Skip to comments.Astronomy Picture of the Day -- Habitable Worlds
Posted on 03/03/2014 5:30:33 PM PST by SunkenCiv
Explanation: Is Earth the only known world that can support life? In an effort to find life-habitable worlds outside our Solar System, stars similar to our Sun are being monitored for slight light decreases that indicate eclipsing planets. Many previously-unknown planets are being found, including over 700 worlds recently uncovered by NASA's Kepler satellite. Depicted above in artist's illustrations are twelve extrasolar planets that orbit in the habitable zones of their parent stars. These exoplanets have the right temperature for water to be a liquid on their surfaces, and so water-based life on Earth might be able to survive on them. Although technology cannot yet detect resident life, finding habitable exoplanets is a step that helps humanity to better understand its place in the cosmos.
(Excerpt) Read more at 18.104.22.168 ...
[Credit & Licence: Planetary Habitability Laboratory (UPR Arecibo)]
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Venus & Mars also orbit in or near the Habitable (”Goldilocks”) Zone of their parent star.
Privileged Planet (Chapter 1 of 12)
Actually mars orbits in the outer edge of the habitable zone and Earth orbits at the inner edge.
On the chart you instantly notice that Earth is the smallest of all those planets.
I’ll guess that gravity might limit the optimal size of living things on many of those planets.
I wonder if self-propelled flight is possible on some of those really large planets?
I always enjoy your posts of NASA photos. Maybe UFO’s and aliens from space are real.
Yes, the title is misleading. These planets may be in the “habitable zone”, but no exoplanet has yet been discovered that would actually be habitable as far as humans are concerned.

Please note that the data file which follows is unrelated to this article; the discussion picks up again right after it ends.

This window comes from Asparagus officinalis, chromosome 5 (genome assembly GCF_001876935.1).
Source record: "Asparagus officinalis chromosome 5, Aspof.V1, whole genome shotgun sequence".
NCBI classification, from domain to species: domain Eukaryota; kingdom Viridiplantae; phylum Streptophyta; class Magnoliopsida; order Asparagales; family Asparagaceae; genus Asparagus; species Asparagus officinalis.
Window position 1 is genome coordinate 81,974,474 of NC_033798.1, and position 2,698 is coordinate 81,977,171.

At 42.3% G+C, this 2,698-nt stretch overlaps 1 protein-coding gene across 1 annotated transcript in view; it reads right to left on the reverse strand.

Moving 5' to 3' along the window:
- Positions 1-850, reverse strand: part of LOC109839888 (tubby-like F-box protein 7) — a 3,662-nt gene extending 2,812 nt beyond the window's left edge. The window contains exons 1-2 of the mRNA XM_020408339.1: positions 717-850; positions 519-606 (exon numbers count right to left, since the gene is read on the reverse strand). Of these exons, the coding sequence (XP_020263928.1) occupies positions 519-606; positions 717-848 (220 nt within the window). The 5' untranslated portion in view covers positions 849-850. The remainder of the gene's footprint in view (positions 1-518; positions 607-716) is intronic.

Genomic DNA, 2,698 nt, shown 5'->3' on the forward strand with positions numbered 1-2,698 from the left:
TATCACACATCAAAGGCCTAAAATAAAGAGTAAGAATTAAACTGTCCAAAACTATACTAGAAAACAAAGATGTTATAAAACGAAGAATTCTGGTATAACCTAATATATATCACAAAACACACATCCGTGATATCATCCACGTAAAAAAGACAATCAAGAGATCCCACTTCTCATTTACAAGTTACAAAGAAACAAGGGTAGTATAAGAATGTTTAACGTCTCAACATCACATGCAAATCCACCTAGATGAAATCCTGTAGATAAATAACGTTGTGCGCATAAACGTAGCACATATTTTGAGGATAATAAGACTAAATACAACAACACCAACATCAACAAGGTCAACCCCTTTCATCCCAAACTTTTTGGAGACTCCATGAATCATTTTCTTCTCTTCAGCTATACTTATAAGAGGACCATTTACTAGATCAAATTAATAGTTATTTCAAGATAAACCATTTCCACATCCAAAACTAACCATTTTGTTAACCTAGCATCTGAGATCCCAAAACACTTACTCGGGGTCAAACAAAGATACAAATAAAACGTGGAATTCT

Its also possible that some of those planets may be closer to earth mass but have large moons that we can’t currently spot.
RE: “Earth orbits at the inner edge of the habitable zone”
Quite a few scientists seem to believe that Venus’ atmosphere might hold microscopic life or very buoyant life forms.
A show about possible alien earths on the Science channel at 10 tonight.
The upper atmosphere of Venus would be considerably cooler than the surface but its very dry. Hard to say what is possible.
The gravity of these planets will have been what it is — IOW, whatever chances to live there has always lived in those conditions.
:’) Thanks Vinylly.
RE: The giant blue planet
So, are you thinking a large planet covered by water?
I guess that would solve the weight problem completely.
If you know, would high gravity change the physical qualities of liquid water in any way?
Would its solvency for gases and solids change?
Kepler’s pile of possibles has yielded hundreds of verifieds, with another potential 2000 or so to go. And nice pic of a habitable moon!
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